Enabling Industry 4.0 in Singapore through its Manufacturing 2030 vision

According to the Savills Live-Work Index1, Singapore is one of the most expensive places to set up a company, with an annual cost of US$61,335 per employee. However, Singapore has introduced the Manufacturing 2030 plan to help grow the country’s manufacturing sector by 50% by the year 2030.

Singapore's Manufacturing 2030 three-part plan:

  • Attract frontier investments
  • Develop and transform local enterprises in advanced manufacturing
  • Develop talent in the manufacturing field

The ultimate goal is to ensure the sector continues to contribute its 21% share to Singapore’s gross domestic product (GDP).


The pandemic and recurring global lockdowns significantly disrupted the global supply chain, causing a shortage in both raw materials and manpower. As the manufacturing ecosystem is changing, businesses need to follow suit in order to survive and thrive.

Manufacturing 2030 upholds the shift to “qualitative transformation”, where competition is based on innovation and knowledge, rather than cost. Focusing on these niche areas gives Singapore a comparative advantage and remains critical in the global value chain.

Meshing industry 4.0 into Singapore’s manufacturing ecosystem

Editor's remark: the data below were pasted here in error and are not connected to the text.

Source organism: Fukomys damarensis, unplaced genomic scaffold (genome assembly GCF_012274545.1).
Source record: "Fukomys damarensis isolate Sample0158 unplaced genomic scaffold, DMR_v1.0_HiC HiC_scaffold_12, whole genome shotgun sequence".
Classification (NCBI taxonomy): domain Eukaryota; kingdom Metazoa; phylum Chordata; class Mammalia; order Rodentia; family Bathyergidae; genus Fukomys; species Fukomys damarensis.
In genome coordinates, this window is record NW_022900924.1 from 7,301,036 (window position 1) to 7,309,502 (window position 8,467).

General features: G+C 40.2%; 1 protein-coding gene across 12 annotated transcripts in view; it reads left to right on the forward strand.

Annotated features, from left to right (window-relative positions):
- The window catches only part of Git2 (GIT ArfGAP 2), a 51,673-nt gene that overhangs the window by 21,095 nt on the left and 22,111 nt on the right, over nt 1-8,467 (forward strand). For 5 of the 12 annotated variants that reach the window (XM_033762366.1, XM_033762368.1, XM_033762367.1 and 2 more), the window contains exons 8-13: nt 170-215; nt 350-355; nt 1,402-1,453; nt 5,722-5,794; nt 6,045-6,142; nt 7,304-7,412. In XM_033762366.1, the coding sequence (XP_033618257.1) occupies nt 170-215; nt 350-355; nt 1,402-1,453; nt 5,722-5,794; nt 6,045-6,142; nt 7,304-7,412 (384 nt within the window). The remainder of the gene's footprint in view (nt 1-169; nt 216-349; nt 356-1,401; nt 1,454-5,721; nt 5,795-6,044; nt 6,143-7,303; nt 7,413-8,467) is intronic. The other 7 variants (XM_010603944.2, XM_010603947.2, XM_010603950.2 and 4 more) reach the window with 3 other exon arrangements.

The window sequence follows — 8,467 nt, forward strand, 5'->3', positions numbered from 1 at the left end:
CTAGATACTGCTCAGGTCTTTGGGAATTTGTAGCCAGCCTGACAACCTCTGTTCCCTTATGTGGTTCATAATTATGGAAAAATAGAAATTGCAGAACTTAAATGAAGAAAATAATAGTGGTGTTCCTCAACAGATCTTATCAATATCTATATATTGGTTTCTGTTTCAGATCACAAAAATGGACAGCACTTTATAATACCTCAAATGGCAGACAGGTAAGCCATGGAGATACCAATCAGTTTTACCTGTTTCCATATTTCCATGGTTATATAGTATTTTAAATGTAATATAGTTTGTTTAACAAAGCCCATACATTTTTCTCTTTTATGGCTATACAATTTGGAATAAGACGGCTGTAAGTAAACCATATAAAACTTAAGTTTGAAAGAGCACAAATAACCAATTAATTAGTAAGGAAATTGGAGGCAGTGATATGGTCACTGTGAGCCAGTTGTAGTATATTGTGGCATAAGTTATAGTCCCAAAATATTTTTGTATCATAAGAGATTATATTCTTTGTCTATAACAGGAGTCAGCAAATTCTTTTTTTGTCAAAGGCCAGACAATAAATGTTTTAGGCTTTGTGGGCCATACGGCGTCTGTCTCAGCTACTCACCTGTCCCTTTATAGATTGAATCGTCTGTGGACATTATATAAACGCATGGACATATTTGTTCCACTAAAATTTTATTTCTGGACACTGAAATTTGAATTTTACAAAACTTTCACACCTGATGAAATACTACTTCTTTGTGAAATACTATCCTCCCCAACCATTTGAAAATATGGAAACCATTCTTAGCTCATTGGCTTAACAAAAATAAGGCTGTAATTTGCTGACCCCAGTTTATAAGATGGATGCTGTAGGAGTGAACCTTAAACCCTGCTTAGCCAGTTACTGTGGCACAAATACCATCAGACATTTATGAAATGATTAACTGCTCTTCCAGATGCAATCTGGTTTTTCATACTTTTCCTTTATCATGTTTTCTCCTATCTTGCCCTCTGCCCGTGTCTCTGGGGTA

The shift towards industry 4.0 in advanced manufacturing is vital to materialise the vision of Manufacturing 2030.

Industry 4.0 is the latest movement within the manufacturing landscape that leverages tools such as the Internet of Things (IoT), robotics and artificial intelligence (AI) to create smart and autonomous systems.

Being one of the top five global exporters of high-tech products2, Singapore has wholly embraced Industry 4.0 initiatives. It’s also no surprise that Singapore ranked second globally in the World Economic Forum’s Readiness for the Future of Production Report 2018.

In preparation for shifts in the manufacturing ecosystem, the island state has developed a variety of initiatives to support manufacturers in their transformation journey.

Singapore’s Economic Development Board (EDB) launched the Singapore Smart Industry Readiness Index (SIRI) in 2017 to provide a suite of frameworks and tools as a guide. This initiative enables frontier firms to start, scale, and sustain their manufacturing transformation journeys with ease.

Currently, Singapore is a key location for leading semiconductor firms to set up operations here, such as Micron and Infineon. It also goes beyond semiconductor firms, as American multinational pharmaceutical company, MSD, recently announced the opening of two advanced manufacturing facilities to produce vaccines and biologics in Singapore.

Chief Executive and President of MSD, Robert Davis, based the company’s decision to choose Singapore on its “world-class workforce and government that understands the value of partnership, R&D (research and development) and technological capabilities”3.

Trade and Industry Minister Gan Kim Yong also referred to MSD’s new investment as a “booster shot” for the country’s Manufacturing 2030 vision.

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The value of nurturing the human element